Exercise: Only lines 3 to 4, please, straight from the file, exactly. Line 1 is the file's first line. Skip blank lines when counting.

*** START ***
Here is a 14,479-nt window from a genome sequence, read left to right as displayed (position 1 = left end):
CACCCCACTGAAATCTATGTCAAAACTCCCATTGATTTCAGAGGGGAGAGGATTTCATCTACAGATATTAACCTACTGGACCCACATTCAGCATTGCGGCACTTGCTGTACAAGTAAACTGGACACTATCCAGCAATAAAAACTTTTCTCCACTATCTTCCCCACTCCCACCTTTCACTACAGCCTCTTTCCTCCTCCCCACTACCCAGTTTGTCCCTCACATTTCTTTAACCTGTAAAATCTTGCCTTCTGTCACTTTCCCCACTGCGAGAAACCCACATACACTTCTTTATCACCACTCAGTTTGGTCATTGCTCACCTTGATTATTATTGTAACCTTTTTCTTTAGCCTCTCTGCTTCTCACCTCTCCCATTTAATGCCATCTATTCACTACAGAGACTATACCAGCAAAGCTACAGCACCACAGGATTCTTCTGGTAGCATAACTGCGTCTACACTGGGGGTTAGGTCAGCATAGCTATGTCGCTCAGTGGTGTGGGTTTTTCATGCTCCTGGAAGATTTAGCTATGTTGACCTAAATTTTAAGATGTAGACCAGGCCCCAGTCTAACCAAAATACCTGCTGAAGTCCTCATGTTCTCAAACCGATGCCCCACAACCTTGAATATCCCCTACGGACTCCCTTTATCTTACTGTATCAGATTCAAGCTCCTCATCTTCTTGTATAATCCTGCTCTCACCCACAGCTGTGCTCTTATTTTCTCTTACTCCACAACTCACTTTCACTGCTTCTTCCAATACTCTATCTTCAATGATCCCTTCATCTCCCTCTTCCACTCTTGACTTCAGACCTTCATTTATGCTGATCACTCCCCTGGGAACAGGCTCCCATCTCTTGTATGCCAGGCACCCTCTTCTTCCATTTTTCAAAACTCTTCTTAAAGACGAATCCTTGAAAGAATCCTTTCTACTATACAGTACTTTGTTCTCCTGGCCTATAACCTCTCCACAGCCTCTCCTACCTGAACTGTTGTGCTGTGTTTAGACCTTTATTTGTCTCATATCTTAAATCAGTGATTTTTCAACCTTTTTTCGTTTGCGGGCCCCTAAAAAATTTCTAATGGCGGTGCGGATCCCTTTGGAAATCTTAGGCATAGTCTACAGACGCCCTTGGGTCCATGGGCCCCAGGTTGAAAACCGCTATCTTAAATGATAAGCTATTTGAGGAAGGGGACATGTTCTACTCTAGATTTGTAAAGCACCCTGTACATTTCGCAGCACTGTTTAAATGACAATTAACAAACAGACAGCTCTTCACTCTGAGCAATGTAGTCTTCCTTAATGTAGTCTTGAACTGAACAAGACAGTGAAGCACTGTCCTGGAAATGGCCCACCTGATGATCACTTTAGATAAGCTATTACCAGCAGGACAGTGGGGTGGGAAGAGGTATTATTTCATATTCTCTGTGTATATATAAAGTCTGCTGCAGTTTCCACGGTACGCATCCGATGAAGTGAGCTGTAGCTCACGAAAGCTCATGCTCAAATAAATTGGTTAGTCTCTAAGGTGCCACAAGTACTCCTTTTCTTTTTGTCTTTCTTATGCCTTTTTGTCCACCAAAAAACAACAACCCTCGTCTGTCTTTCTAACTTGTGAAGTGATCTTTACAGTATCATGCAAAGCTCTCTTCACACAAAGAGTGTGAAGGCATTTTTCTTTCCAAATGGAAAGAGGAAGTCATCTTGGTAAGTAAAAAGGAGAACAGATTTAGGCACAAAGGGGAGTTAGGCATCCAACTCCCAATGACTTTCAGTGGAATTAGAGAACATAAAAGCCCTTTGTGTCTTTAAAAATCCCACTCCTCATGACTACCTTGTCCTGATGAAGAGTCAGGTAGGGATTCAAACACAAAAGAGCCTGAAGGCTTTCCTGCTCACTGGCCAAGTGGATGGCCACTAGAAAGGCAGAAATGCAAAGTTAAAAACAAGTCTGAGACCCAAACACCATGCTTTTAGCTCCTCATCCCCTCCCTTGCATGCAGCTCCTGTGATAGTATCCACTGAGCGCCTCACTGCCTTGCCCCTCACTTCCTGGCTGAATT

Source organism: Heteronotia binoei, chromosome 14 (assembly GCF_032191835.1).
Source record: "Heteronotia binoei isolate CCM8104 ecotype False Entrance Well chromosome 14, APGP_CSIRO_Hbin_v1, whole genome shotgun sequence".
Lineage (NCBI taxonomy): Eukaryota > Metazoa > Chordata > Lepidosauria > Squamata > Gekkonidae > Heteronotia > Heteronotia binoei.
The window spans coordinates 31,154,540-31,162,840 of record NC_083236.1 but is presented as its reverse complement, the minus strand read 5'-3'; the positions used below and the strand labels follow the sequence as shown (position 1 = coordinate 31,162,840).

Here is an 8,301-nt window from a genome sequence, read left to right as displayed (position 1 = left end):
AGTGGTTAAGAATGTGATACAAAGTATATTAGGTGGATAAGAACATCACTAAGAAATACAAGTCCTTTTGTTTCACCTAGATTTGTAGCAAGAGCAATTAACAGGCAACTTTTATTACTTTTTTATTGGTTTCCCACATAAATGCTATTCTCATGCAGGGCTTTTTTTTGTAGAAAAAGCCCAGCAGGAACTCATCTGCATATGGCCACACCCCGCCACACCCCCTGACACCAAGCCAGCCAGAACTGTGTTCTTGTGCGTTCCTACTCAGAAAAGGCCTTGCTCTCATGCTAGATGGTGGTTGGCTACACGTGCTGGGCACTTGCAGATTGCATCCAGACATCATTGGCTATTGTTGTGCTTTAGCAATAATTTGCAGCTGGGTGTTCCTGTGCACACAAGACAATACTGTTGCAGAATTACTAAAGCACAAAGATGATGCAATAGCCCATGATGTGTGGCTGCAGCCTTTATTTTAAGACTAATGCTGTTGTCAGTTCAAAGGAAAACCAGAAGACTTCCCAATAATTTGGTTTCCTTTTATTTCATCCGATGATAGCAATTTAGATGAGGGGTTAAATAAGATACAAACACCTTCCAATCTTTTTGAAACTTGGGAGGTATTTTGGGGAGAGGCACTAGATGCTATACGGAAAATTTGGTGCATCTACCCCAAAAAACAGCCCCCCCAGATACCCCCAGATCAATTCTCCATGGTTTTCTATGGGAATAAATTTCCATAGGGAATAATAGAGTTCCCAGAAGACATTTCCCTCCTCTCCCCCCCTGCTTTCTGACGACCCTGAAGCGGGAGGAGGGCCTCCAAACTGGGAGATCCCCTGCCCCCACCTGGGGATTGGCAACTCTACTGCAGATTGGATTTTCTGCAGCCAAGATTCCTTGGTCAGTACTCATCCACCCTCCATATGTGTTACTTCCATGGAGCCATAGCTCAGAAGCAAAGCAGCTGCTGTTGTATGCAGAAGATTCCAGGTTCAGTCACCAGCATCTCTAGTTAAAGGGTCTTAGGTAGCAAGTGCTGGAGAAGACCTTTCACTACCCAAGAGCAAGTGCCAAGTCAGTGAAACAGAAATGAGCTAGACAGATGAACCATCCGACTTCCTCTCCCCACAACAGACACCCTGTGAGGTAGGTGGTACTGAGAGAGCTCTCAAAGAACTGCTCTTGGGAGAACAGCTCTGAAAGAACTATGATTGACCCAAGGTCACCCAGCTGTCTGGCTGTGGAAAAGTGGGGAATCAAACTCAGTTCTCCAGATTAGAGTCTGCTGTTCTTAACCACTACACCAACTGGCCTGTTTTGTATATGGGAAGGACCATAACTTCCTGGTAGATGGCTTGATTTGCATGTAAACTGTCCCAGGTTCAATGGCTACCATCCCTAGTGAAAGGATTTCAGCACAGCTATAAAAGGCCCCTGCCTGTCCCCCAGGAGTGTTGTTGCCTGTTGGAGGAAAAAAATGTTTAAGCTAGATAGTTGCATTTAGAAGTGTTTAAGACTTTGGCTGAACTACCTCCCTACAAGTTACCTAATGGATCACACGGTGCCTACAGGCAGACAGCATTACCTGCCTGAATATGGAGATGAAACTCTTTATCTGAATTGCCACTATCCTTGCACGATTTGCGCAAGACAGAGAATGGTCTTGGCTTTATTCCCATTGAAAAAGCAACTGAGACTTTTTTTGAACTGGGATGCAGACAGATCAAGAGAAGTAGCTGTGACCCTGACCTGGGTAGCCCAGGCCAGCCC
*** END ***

Source organism: Heteronotia binoei, chromosome 14 (assembly GCF_032191835.1).
Source record: "Heteronotia binoei isolate CCM8104 ecotype False Entrance Well chromosome 14, APGP_CSIRO_Hbin_v1, whole genome shotgun sequence".